Stoic Hat

Stoicism is the new black. Or maybe only in the circles I frequent.

I have a friend, who I have known for years now, who extols the virtues of Stoicism to me. My partner, who has been with me for four years now, enjoins me to stoically endure whenever we're out for a long walk and my feet start to tire (personally, I'm a fan of finding the easiest solution). And of course, I used to study Latin. It's pretty much impossible to study Golden and Silver Age texts without coming across Stoicism.

Despite all this, I'm still not completely sold on it. Partly it's because I've got a physicist's brain; I'm just too lazy to endure hardships. I will if I have to, but my mind's set on finding ways around them. This is basically the entire reason I enjoy coding - I'm not enough of a Stoic to do something by hand when I could automate it in the most elegant way possible. (And coding and Stoicism don't mix, I find - at least, not without plenty of cursing.) The other reason is that I feel it's a bit...well...incomplete.

At least, I did when I was younger. As I've gotten older, I've come to really appreciate apatheia as equanimity - accepting your impressions (initial reactions to a situation) but trying to examine them rationally. It fits in with a lot of what's helped me in my recovery. Apatheia as not giving a fuck is also something I find attractive - I've been much happier and more level-headed since I stopped worrying what other people thought of whatever I was doing.

My friend linked me to this interview with Massimo Pigliucci, who is quickly growing on me as my problematic fave/intellectual cat toy. I've since banned myself from looking at that site, since I would bankrupt myself buying all the books people recommend, but it stirred something in me.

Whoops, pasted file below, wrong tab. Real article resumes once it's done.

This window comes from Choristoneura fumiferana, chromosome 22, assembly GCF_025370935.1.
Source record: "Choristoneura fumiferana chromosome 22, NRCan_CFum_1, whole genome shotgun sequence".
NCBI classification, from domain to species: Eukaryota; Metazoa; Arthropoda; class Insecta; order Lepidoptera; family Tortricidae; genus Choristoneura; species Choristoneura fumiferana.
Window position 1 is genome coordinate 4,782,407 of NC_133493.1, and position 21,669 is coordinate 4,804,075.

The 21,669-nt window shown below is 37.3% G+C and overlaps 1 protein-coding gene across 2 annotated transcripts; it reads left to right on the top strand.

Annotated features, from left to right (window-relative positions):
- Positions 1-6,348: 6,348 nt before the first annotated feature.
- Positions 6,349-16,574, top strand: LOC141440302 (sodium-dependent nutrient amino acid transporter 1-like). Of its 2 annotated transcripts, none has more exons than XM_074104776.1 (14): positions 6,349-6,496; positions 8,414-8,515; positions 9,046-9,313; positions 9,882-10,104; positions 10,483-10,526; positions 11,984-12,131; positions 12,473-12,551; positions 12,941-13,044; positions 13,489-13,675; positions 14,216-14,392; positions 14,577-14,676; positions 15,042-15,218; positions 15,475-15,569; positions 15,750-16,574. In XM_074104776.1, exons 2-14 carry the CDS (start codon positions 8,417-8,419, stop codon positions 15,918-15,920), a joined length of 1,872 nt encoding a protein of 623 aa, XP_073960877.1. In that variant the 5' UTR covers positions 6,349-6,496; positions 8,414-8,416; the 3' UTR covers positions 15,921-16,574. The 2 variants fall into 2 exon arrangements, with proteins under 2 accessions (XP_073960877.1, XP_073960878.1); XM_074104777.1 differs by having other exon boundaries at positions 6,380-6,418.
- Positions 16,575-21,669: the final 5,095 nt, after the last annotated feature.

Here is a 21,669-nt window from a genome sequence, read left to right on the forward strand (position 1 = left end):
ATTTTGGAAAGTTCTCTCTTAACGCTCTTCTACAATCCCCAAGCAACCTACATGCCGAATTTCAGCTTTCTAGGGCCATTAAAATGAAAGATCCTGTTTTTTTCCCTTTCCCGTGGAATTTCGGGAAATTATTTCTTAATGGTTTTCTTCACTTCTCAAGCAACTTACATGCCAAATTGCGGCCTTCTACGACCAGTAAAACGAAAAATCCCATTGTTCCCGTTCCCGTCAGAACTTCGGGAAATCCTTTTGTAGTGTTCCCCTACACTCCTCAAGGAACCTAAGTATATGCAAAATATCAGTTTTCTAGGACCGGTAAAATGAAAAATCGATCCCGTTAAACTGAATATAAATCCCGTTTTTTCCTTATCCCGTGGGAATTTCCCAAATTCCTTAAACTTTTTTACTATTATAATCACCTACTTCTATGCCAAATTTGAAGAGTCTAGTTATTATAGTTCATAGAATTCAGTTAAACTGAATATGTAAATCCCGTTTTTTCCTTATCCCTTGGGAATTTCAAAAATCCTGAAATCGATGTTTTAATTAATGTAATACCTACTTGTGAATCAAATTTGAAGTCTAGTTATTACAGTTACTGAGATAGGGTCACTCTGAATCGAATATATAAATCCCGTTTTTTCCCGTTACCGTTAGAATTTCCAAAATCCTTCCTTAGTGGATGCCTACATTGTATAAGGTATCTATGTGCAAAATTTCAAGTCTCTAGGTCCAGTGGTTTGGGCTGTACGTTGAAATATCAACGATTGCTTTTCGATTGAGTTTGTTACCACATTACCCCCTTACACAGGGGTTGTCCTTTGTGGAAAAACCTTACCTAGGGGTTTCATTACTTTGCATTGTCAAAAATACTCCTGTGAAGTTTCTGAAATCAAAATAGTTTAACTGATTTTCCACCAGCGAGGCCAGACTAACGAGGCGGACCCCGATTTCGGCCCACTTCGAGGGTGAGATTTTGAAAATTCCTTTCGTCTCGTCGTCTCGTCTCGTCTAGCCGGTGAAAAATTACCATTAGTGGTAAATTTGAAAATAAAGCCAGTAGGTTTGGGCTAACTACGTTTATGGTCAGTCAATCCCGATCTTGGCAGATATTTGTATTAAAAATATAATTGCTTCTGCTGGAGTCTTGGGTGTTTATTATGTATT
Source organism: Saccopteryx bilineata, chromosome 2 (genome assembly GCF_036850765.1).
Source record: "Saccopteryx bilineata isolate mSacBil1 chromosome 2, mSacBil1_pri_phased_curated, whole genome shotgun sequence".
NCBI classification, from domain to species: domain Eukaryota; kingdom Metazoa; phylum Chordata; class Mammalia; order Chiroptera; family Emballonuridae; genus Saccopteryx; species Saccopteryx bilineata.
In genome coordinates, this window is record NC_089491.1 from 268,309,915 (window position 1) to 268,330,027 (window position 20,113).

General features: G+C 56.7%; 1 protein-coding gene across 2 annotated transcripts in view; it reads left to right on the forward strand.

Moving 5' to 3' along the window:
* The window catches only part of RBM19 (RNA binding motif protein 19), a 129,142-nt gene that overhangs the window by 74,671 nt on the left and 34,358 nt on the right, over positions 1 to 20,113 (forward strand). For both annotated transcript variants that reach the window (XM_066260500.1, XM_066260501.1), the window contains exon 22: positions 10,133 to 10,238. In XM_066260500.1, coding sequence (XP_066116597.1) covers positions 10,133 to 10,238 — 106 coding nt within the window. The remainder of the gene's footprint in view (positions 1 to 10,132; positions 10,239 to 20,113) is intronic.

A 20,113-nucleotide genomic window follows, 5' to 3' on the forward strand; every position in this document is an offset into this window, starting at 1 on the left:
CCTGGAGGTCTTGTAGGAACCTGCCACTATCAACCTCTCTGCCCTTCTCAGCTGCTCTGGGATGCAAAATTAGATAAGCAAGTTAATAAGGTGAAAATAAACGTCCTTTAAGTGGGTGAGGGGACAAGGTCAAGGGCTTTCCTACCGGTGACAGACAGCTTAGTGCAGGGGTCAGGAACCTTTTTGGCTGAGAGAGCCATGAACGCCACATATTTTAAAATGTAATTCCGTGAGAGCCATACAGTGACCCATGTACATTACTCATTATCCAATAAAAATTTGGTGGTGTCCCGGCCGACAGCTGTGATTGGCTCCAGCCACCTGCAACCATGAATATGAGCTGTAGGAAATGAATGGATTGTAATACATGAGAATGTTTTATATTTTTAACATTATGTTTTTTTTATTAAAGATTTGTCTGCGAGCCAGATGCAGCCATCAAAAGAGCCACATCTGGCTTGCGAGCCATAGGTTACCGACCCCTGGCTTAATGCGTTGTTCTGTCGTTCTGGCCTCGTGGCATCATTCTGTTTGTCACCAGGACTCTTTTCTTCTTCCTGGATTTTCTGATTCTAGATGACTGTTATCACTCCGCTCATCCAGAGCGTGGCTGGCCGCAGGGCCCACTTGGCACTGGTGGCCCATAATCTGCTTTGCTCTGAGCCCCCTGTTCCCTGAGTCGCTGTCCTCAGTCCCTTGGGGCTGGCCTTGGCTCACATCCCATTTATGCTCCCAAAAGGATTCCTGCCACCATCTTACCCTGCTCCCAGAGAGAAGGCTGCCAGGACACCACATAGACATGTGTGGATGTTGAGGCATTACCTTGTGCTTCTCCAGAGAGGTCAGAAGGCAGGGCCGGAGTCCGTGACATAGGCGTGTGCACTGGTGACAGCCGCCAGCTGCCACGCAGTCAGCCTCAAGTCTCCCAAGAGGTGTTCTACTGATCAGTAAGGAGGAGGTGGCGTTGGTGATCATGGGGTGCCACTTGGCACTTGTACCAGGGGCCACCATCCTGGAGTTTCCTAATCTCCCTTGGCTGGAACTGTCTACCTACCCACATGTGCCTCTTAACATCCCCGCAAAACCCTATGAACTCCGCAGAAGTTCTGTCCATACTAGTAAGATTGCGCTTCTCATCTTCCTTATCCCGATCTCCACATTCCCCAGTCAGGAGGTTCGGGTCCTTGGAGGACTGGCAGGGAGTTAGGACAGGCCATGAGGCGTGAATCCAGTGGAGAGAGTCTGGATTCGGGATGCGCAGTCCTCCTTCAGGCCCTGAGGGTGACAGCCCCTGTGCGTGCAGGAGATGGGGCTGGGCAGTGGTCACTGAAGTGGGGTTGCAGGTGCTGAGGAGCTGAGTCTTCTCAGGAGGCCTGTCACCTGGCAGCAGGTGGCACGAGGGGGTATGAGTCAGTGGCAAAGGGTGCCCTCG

I have a copy of Epictetus' Of Human Freedom sitting on my shelf. I read it as a teen and wasn't much impressed with it; Epictetus seemed like a smug old man who didn't understand that not all choices are created equal. Then again, I've changed a lot since I first read it. I thought to myself that I'd like to reread it and see whether I react any differently now that I'm a little more receptive to Stoicism.

Of course, I have a paper to write and a book to review so I can attempt to get published and build my CV and maths to practice, and so I was thinking I probably wouldn't read that book for quite a while, even though my eyes lingered on it.

Life has a funny way of messing with you, though.

Out of the blue, my phone rang. I've been going through a rough patch of anxiety and had politely explained to my friends that I wasn't feeling well and probably wasn't going to be easy to contact. Mental illness makes for unpleasant phone conversations. Mental illness accompanied by depersonalisation and derealisation makes for worse ones.

My voice, already cracked and alien, dwindled to a whisper as I ended the call. It feels like I cracked something in the friendship too. It took a while to return to myself.

After firing off a quick message to my partner, I tried to return to work as well. It wasn't happening. Every time I tried to write about gravitational waves, my mind refused to co-operate. Instead of calmly ordering sentences in a logical order, it swirled with deep-seated unease and needling questions and guilt, pervasive guilt at the way I was acting.

Those were my impressions. But as I began trying to think of what I could do in this situation, I thought of Stoicism again. I thought of the debt I owed to Stoicism, too. My shutting down of those negative thought patterns came fundamentally from Stoicism.

I put on orange and yellow music (I have synaesthesia, which affects how I perceive timbre and pitch) to match the colour of the sunlight and my curtains, and to match the cover of my little orange volume of Epictetus. I vented to my partner. And I sat down and just thought.

After doing this, where am I now? My paper still hasn't been finished and it's not going to write itself. My anxiety is still here and unfortunately I don't think I can throw more Stoicism at it. I'm still feeling reclusive and withdrawn. I still need to fix what I have broken.

But I am calm, which means I can think rationally about all these things. (In fact, once this blog post is done, I'm going to finish my paper.) And I'm learning that it's important to take my damn time. I can do things on my own schedule, more or less. I don't have to run around answering to any random individual in order to avoid pain.

And who knows? I might even come out the other end with a slightly more favourable opinion of Epictetus...